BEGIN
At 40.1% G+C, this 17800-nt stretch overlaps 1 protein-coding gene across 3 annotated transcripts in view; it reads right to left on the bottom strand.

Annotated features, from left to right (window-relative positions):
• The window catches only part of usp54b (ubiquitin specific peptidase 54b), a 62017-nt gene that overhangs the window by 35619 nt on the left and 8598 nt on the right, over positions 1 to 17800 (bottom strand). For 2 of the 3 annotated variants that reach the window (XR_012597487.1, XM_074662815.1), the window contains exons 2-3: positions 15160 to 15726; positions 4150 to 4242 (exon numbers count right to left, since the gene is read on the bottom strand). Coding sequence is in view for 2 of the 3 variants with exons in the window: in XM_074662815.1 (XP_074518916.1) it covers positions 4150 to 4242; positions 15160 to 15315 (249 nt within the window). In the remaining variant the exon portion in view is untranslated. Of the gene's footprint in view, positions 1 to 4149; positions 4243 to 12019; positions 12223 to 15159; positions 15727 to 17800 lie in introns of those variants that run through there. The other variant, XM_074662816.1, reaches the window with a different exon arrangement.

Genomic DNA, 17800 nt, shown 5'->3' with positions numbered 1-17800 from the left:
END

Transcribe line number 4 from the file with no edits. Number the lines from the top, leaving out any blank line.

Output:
Genomic DNA, 17800 nt, shown 5'->3' with positions numbered 1-17800 from the left: